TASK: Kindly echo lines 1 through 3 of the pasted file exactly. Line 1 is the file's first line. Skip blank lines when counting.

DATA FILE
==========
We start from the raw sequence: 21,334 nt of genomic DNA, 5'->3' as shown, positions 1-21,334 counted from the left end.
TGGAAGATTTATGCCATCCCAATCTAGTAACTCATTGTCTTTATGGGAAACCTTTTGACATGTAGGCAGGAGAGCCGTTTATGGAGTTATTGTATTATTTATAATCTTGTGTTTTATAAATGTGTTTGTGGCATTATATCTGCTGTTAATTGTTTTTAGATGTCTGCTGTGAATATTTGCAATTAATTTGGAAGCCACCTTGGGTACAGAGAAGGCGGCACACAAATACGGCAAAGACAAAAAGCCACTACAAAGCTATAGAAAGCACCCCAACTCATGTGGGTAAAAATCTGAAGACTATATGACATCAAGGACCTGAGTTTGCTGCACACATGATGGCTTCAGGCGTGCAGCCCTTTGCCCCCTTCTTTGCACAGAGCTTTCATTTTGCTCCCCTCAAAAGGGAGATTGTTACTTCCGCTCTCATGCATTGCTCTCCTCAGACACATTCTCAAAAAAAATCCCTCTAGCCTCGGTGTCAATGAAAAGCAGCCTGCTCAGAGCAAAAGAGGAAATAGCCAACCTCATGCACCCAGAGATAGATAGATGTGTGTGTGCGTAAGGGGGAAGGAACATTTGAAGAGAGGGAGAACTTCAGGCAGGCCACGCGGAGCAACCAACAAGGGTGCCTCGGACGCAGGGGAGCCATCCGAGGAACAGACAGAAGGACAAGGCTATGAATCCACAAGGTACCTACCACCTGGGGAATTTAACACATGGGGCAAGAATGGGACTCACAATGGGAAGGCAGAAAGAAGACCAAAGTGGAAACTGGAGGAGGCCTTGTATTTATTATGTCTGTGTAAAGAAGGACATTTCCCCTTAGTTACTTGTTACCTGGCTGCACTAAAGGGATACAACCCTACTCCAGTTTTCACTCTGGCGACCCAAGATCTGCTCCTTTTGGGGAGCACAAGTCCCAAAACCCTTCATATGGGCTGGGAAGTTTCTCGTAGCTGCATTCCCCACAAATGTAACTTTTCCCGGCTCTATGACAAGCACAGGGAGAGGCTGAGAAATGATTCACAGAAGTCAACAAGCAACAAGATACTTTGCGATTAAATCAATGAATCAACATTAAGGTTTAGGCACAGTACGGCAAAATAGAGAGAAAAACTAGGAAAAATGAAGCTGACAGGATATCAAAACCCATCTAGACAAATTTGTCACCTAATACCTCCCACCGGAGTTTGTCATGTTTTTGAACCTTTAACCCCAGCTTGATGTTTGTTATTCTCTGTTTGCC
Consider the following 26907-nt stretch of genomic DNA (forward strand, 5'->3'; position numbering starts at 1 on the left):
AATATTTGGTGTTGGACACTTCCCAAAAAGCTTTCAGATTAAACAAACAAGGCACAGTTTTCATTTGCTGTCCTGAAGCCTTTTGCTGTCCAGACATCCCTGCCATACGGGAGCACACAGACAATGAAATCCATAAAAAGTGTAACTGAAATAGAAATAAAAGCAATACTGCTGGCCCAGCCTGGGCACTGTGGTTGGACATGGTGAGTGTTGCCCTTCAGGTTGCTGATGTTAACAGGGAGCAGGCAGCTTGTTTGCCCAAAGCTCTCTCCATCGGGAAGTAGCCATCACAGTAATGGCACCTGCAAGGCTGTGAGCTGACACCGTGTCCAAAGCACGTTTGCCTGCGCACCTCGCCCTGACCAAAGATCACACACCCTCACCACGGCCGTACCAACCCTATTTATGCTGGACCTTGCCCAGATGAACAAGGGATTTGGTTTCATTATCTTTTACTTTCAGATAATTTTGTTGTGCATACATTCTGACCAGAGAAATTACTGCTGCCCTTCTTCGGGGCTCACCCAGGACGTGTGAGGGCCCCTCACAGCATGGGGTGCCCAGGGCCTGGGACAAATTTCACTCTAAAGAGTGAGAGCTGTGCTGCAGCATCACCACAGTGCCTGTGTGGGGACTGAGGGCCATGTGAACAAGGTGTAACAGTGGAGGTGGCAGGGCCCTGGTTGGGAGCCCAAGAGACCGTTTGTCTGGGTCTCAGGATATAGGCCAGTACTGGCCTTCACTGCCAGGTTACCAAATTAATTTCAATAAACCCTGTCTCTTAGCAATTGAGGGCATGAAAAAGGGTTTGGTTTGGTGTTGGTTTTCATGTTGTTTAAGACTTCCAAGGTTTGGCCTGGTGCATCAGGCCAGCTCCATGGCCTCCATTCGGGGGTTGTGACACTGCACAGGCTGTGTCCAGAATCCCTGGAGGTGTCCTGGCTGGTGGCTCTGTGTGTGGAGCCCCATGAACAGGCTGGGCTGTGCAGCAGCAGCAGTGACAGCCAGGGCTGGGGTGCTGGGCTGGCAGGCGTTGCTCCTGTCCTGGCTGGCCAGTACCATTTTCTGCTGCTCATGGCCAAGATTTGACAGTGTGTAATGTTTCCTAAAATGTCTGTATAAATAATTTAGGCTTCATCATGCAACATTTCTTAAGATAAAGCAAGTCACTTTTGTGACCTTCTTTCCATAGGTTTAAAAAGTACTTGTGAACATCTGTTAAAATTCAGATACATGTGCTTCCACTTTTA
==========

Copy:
We start from the raw sequence: 21,334 nt of genomic DNA, 5'->3' as shown, positions 1-21,334 counted from the left end.
TGGAAGATTTATGCCATCCCAATCTAGTAACTCATTGTCTTTATGGGAAACCTTTTGACATGTAGGCAGGAGAGCCGTTTATGGAGTTATTGTATTATTTATAATCTTGTGTTTTATAAATGTGTTTGTGGCATTATATCTGCTGTTAATTGTTTTTAGATGTCTGCTGTGAATATTTGCAATTAATTTGGAAGCCACCTTGGGTACAGAGAAGGCGGCACACAAATACGGCAAAGACAAAAAGCCACTACAAAGCTATAGAAAGCACCCCAACTCATGTGGGTAAAAATCTGAAGACTATATGACATCAAGGACCTGAGTTTGCTGCACACATGATGGCTTCAGGCGTGCAGCCCTTTGCCCCCTTCTTTGCACAGAGCTTTCATTTTGCTCCCCTCAAAAGGGAGATTGTTACTTCCGCTCTCATGCATTGCTCTCCTCAGACACATTCTCAAAAAAAATCCCTCTAGCCTCGGTGTCAATGAAAAGCAGCCTGCTCAGAGCAAAAGAGGAAATAGCCAACCTCATGCACCCAGAGATAGATAGATGTGTGTGTGCGTAAGGGGGAAGGAACATTTGAAGAGAGGGAGAACTTCAGGCAGGCCACGCGGAGCAACCAACAAGGGTGCCTCGGACGCAGGGGAGCCATCCGAGGAACAGACAGAAGGACAAGGCTATGAATCCACAAGGTACCTACCACCTGGGGAATTTAACACATGGGGCAAGAATGGGACTCACAATGGGAAGGCAGAAAGAAGACCAAAGTGGAAACTGGAGGAGGCCTTGTATTTATTATGTCTGTGTAAAGAAGGACATTTCCCCTTAGTTACTTGTTACCTGGCTGCACTAAAGGGATACAACCCTACTCCAGTTTTCACTCTGGCGACCCAAGATCTGCTCCTTTTGGGGAGCACAAGTCCCAAAACCCTTCATATGGGCTGGGAAGTTTCTCGTAGCTGCATTCCCCACAAATGTAACTTTTCCCGGCTCTATGACAAGCACAGGGAGAGGCTGAGAAATGATTCACAGAAGTCAACAAGCAACAAGATACTTTGCGATTAAATCAATGAATCAACATTAAGGTTTAGGCACAGTACGGCAAAATAGAGAGAAAAACTAGGAAAAATGAAGCTGACAGGATATCAAAACCCATCTAGACAAATTTGTCACCTAATACCTCCCACCGGAGTTTGTCATGTTTTTGAACCTTTAACCCCAGCTTGATGTTTGTTATTCTCTGTTTGCC
Consider the following 26907-nt stretch of genomic DNA (forward strand, 5'->3'; position numbering starts at 1 on the left):